Hey Congress, How’s That Privacy Bill Coming Along?

After months of stalled bipartisan negotiations over how the federal government should protect consumers’ private data, Senate Democrats decided to go it alone this month. On Tuesday, Senator Maria Cantwell (D-Washington) introduced the Consumer Online Privacy Rights Act, or COPRA, which would set up a sort of privacy bill of rights for Americans while providing some stronger mechanisms of enforcement.

The bill follows last week’s unveiling by Democratic leaders, including Cantwell, of a new set of “privacy principles” they say should form the foundation for any privacy or data-security legislation that comes out of Congress. These principles focus on establishing guardrails and accountability for businesses, while also protecting consumers and competition. And some key Republicans don’t consider that a helpful move.

The Democrats’ framework envisions a data-privacy bill that would finally put constraints on Silicon Valley firms, like limiting the amount of data companies can collect from users or requiring tech companies to audit their algorithms for discrimination, and also give average consumers the power to sue firms that play fast and loose with their data. Cantwell’s bill is the first attempt at turning those philosophies into law, but it likely won’t be the last. Other Democrats are growing impatient with what many see as tech firms running wild.

“I know from having fought for stronger privacy protection over decades, federal action is woefully overdue and urgently necessary now,” Senator Richard Blumenthal (D-Connecticut) said in a statement announcing the principles. “I will continue to work for bipartisan federal action because Americans absolutely want stronger privacy protection.”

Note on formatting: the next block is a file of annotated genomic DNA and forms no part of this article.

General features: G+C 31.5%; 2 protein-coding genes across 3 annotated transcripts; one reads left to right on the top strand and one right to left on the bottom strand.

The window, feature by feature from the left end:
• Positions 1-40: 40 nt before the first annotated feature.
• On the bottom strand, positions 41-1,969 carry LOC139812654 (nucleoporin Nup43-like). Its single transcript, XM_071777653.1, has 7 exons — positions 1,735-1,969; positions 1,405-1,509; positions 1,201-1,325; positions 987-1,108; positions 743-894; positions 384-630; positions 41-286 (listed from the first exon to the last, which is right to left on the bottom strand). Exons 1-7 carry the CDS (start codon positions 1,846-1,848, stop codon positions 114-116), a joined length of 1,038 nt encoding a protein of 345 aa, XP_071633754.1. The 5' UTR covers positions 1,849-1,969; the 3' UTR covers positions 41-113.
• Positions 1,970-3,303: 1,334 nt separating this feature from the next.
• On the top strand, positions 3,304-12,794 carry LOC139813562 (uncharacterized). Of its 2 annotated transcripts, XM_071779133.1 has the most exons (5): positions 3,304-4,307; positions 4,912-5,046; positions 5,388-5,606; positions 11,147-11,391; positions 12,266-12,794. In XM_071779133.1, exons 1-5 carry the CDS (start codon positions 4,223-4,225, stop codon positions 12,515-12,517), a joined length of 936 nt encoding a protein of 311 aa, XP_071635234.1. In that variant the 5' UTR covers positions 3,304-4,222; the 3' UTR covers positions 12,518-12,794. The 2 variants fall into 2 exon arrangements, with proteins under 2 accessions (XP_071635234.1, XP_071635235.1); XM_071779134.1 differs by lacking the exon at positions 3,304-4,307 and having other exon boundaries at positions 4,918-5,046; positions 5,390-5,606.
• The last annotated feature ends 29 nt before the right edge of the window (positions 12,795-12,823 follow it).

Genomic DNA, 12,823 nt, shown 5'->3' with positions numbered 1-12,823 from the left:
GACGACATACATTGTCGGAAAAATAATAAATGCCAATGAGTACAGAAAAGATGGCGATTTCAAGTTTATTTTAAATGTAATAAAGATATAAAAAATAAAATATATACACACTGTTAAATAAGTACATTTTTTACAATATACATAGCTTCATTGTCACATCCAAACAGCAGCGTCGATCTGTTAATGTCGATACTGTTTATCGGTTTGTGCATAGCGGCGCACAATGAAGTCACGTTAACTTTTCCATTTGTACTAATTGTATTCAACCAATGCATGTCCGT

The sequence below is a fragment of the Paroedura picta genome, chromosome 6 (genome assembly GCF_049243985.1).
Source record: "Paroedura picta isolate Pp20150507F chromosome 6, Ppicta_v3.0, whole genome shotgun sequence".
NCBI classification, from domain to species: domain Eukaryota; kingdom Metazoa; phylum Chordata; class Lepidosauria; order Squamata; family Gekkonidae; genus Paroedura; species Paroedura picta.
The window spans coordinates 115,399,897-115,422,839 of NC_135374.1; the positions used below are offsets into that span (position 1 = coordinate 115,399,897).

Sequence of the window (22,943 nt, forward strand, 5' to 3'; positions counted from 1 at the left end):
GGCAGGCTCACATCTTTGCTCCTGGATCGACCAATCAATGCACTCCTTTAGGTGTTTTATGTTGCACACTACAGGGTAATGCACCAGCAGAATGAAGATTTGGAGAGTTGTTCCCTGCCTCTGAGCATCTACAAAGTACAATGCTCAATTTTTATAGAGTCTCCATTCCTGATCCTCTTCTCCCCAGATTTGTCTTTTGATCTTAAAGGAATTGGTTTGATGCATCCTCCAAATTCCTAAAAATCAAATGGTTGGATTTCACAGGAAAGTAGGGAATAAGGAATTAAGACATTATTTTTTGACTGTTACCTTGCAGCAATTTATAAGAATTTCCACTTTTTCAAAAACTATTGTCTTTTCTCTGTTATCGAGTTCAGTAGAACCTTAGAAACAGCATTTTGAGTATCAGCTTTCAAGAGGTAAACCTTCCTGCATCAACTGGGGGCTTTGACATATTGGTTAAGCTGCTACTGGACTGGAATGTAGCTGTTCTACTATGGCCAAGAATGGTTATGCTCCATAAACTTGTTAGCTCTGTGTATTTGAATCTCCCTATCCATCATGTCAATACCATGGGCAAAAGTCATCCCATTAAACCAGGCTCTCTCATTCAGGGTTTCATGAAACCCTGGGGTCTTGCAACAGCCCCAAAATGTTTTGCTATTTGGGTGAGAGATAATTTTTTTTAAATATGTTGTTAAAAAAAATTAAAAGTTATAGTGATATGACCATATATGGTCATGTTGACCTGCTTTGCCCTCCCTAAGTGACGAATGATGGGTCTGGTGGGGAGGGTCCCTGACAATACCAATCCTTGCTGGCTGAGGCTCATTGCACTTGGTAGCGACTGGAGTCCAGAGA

The privacy framework was spearheaded by the top Democrats on the four powerful committees with jurisdiction over the issue. Besides Cantwell, who is the ranking member of the Commerce Committee, the group includes the Judiciary Committee’s Dianne Feinstein (D-California), the Banking Committee’s Sherrod Brown (D-Ohio), and the top Democrat on the Health, Education, Labor and Pensions Committee, Patty Murray (D-Washington).

Pressure has grown on lawmakers to do something about consumer privacy after years of revelations about the collection and use of personal data by the country’s biggest companies, from Facebook’s Cambridge Analytica scandal to more recent reports about who listens in on voice assistant recordings for Google, Amazon, and Apple. There’s also plenty of concern about location tracking, facial recognition, wearables—the list goes on. So far, Europe has moved far more aggressively to regulate tech on these issues, although how effective laws like the GDPR have been is still debated. In the absence of action from Congress, some states have moved to fill in the legislative gaps, most notably in California, where the state’s historic privacy act is set to take effect on January 1 and has been fiercely opposed by industry groups.

Republicans have been calling for a uniform federal law that would supersede state’s privacy laws, an idea Democrats oppose. And most in the GOP aren’t on board with Democrats’ desire to let consumers use the courts as a blunt object against tech firms, causing many to reject the Democrats’ outline out of hand. Republican senators say they wish their Democratic counterparts were more focused on working behind the scenes on the bipartisan talks that now seem to have stalled.